Life experiences of young mothers of preschool aged children with Down syndrome were explored in this qualitative narrative study. Intensive interviews of four purposefully chosen young women were conducted. The findings of this study illustrate the impact of a preschool aged child with Down syndrome on the life of a young woman.
A variety of themes were identified. The primary themes were the background of the woman, including her public school experience, learning of the diagnosis of Down syndrome, supports, the child's medical complications, learning to cope and the impact of that disability on their day-to-day lives.
Child care and career were both impacted by the fact of the child's Down syndrome. Medical complications and behavior strongly affected day to day life. None of the participants recall positive inclusion experiences with other students with disabilities. The participants told of confronting bias in their immediate social circles and local communities. They also mentioned gathering support, and beginning to grow into advocates for their children. Expert knowledge and law are different from actual practices and widespread beliefs about the value of persons with disabilities in our society.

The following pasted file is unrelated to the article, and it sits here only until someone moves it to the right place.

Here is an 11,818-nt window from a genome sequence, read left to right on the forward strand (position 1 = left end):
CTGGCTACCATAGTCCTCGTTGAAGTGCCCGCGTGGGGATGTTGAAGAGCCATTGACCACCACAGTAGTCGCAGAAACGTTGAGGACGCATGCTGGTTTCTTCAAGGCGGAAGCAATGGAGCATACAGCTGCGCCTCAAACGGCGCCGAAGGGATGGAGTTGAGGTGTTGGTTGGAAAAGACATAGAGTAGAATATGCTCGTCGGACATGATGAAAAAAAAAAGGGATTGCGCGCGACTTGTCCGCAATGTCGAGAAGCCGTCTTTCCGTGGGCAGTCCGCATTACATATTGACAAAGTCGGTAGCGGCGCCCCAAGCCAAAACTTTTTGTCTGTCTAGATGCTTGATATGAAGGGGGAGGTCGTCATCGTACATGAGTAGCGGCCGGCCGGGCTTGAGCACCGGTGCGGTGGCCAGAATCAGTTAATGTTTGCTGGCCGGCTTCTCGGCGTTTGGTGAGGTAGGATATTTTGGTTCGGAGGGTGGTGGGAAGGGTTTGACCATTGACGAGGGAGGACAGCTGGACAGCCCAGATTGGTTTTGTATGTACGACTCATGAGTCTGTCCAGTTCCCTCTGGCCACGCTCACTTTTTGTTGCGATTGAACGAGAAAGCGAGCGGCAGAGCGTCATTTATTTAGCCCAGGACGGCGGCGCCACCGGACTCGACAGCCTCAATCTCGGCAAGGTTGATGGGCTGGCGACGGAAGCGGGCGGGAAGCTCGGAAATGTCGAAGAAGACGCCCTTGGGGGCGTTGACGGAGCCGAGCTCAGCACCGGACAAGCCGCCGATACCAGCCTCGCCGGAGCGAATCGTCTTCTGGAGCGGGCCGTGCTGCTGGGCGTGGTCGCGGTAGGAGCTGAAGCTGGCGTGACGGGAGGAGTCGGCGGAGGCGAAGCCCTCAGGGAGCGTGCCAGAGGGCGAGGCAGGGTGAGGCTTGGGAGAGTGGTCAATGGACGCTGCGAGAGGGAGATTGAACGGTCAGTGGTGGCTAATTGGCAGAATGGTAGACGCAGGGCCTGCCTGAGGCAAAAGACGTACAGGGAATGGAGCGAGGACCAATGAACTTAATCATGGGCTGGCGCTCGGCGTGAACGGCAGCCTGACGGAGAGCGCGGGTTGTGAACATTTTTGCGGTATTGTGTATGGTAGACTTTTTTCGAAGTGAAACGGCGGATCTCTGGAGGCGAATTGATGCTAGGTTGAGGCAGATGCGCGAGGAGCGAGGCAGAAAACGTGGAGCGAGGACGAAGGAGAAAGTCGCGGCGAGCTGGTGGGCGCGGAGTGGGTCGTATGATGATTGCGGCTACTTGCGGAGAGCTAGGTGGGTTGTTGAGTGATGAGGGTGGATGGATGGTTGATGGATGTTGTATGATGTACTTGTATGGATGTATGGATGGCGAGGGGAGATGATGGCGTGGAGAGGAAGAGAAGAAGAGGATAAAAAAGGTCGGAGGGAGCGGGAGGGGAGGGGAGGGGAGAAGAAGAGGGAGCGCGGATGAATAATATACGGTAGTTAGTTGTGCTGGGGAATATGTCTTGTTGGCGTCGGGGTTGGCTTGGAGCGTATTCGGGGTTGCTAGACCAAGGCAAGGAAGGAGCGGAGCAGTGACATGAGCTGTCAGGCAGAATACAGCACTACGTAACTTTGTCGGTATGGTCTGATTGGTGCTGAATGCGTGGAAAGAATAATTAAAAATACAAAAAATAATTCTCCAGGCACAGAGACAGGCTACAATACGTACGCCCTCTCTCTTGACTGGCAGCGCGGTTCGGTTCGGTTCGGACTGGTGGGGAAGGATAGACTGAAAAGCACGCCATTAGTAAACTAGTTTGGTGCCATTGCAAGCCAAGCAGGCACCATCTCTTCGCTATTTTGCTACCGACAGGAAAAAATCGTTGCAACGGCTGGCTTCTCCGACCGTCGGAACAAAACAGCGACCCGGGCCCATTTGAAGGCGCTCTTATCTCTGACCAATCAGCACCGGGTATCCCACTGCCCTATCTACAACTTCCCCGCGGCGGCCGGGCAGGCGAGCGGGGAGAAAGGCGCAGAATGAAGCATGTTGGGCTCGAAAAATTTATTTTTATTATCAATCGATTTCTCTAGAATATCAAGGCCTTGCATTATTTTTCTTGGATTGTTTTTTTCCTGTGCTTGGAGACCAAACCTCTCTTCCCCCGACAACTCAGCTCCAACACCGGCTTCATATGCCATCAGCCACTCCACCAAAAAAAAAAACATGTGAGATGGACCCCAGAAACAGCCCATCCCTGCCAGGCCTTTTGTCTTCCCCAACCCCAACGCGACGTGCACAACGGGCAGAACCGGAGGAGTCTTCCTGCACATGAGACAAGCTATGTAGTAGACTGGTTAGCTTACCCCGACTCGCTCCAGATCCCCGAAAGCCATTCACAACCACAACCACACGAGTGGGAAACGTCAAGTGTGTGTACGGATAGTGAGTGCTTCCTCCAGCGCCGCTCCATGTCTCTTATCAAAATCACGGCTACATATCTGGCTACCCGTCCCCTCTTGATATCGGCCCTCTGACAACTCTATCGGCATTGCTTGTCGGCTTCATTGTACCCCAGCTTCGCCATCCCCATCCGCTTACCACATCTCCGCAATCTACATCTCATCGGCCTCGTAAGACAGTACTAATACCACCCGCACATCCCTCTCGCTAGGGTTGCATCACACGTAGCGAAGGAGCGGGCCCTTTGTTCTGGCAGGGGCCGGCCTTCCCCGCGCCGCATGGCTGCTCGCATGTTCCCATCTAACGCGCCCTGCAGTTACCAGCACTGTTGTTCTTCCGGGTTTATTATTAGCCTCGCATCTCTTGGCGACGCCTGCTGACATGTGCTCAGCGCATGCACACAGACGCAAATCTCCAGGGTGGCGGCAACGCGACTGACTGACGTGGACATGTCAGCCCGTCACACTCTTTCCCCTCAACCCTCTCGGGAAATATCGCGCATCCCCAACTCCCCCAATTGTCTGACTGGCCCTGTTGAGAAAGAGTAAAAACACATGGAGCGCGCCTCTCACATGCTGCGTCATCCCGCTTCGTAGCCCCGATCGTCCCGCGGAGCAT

The shared experiences provide insights into what it really is like to be a young mother of a child with Down syndrome. Suggestions for future research and lessons learned by the researcher were presented.
|Advisor:||Alwell, Morgen, McGregor, Gail|
|Commitee:||Evans, Roberta, Koester, Lynne, Lubansky, Kathleen|
|School:||University of Montana|
|Department:||Curriculum & Instruction|
|School Location:||United States -- Montana|
|Source:||DAI-A 72/09, Dissertation Abstracts International|
|Subjects:||Womens studies, Early childhood education, Special education, Developmental psychology, Individual & family studies|
|Keywords:||Down syndrome, Early childhood education, Mothers, Parents, Qualitative|
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